Professor Larry I. Lipshultz: genetic research in male infertility
Meet the Professor

Professor Larry I. Lipshultz: genetic research in male infertility


Submitted May 26, 2016. Accepted for publication Jun 07, 2016.

doi: 10.21037/tau.2016.06.14


Introduction

Larry I. Lipshultz (Figure 1), M.D., is Professor of Urology and Chief of the Scott Department of Urology’s Division of Male Reproductive Medicine and Surgery. Dr. Lipshultz, who holds the Smith Chair in Reproductive Medicine, is a well-known authority on abnormalities of male reproduction, erectile dysfunction, and male hormone therapy. He received his medical training at the University of Pennsylvania and received fellowship training at the University of Texas at Houston as the first AUA research scholar. Recognized as a leading expert on men’s health, Dr. Lipshultz is a highly respected author, editor and lecturer. He has published more than 250 journal articles, serves on the editorial boards of several major journals, and edited two widely used comprehensive text books—Urology and the Primary Care Practitioner (3rd Edition Dec. 2008) and Infertility in the Male (4th Edition Nov. 2009). Teacher as well as physician, researcher, writer, and editor, Dr. Lipshultz instituted a fellowship training program in male reproductive medicine and surgery that has trained close to 100 physicians who are now in practice both in America and abroad.

Figure 1 Prof. Larry I. Lipshultz.

Interview

During the 2016 AUA Annual Meeting, I was honored to meet Dr. Lipshultz and invite him for a brief interview to share his expert opinions on genetic research in male infertility.

Dr. Lipshultz claimed that with 30% of infertile male with no confirmed diagnosis, the main focus of male infertility in recent years is on the genetic causes, which is what Dr. Lipshultz and his team has been working on—to identify the genes that cause male infertility and try to address our new understandings about it.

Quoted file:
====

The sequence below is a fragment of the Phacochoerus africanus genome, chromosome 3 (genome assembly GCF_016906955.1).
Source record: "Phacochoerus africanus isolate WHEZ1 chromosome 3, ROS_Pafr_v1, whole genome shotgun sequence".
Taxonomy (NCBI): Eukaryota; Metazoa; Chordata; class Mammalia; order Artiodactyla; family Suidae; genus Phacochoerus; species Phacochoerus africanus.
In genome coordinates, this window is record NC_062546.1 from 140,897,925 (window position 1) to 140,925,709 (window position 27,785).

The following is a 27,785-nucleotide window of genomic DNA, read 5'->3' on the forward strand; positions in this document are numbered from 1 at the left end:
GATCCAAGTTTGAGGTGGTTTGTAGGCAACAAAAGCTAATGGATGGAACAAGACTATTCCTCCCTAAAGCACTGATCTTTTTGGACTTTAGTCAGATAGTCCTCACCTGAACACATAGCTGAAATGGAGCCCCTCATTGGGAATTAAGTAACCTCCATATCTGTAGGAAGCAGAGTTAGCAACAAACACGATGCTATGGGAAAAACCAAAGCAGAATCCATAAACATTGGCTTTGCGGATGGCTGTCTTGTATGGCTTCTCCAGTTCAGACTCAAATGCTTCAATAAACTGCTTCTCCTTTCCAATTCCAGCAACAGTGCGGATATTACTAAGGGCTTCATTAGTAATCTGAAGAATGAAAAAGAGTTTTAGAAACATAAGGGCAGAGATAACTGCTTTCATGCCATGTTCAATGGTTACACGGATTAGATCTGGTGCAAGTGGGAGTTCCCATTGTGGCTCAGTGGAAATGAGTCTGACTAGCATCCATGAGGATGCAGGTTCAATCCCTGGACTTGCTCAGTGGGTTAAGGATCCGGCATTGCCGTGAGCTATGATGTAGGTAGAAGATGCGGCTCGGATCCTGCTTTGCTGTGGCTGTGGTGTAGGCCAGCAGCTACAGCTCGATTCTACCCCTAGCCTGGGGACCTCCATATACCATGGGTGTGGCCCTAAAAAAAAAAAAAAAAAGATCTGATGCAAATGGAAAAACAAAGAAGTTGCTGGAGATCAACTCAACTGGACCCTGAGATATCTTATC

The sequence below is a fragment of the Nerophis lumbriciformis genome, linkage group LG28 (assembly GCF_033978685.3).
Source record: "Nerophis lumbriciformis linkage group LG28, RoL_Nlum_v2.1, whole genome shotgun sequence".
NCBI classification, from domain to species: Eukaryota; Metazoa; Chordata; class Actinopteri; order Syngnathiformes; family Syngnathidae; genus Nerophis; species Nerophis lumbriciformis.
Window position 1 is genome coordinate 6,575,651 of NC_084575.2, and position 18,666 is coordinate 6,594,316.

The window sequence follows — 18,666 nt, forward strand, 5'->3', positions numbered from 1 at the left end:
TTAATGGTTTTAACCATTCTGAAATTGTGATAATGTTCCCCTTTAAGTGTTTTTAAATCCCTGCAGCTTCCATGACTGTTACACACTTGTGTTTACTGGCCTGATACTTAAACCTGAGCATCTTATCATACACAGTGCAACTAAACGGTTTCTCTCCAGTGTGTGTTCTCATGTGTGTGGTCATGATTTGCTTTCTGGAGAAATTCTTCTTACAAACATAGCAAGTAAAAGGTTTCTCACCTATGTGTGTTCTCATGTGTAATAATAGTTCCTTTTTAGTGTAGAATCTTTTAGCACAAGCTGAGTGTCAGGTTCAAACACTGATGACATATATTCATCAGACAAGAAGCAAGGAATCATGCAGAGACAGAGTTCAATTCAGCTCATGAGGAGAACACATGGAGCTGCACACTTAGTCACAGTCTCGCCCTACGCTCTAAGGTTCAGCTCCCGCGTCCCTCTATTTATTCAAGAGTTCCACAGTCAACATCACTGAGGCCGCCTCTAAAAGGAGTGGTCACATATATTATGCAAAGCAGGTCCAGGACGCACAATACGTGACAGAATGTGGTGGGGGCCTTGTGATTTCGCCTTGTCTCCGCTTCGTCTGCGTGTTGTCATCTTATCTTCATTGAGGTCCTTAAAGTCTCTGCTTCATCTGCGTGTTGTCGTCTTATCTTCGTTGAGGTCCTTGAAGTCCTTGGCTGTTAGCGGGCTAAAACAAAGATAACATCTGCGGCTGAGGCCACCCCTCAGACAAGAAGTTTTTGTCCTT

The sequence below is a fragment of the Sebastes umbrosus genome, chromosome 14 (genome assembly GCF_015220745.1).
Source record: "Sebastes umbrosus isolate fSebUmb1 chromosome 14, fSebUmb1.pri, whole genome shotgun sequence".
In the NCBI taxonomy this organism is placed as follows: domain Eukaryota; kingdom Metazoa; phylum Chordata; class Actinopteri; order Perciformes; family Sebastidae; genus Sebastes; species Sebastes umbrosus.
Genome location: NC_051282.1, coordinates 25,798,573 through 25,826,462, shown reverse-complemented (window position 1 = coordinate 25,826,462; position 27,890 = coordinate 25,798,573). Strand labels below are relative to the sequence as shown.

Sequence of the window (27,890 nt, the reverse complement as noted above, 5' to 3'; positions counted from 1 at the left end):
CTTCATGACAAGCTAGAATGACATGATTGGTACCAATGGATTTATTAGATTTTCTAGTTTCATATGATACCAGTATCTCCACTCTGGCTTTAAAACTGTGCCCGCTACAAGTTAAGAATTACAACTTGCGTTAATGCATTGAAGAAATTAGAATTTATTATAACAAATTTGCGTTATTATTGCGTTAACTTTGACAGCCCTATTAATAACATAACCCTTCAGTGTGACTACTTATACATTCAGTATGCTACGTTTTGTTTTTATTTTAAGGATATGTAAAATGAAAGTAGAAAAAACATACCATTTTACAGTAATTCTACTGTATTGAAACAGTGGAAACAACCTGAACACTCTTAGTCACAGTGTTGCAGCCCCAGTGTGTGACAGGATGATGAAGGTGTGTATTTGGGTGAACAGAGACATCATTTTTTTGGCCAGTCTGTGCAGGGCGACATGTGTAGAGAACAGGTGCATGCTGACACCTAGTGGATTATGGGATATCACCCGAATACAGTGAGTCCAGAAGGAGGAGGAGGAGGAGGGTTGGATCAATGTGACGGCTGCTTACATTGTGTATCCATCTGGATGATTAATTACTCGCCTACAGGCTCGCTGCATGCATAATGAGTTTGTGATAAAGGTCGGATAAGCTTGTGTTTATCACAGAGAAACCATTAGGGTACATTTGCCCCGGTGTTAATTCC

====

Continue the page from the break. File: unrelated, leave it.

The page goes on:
Dr. Lipshultz also mentioned that since there are no real drugs at the moment being used or tested, microsurgery is the main treatment for male fertility. But Dr. Lipshultz hoped that in the future, urologists can identify treatable causes of male infertility that do not require surgery, which may be the biggest challenge at the moment in this area.

When being asked about his most memorable experience during his career, Dr. Lipshultz replied that his biggest accomplishment has been training fellows from both the United States and abroad. At the end of the interview, Dr. Lipshultz advised urology residents to keep an open mind in the earlier years of training regarding subspecialization, then make a decision about their future direction and focus their efforts on this goal.

For more details about this interview, readers can refer to the following video (Figure 2).

Figure 2 Prof. Larry I. Lipshultz: genetic research in male infertility (1). Available online: http://www.asvide.com/articles/1068

Acknowledgements

None.


Footnote

Conflicts of Interest: The author has no conflicts of interest to declare.


References

  1. Xu EX. Prof. Larry I. Lipshultz: genetic research in male infertility. Asvide 2016;3:296. Available online: http://www.asvide.com/articles/1068

(Managing Editor: Eunice X. Xu, TAU, tau@amepc.org)

Cite this article as: Xu EX. Professor Larry I. Lipshultz: genetic research in male infertility. Transl Androl Urol 2016;5(4):620-621. doi: 10.21037/tau.2016.06.14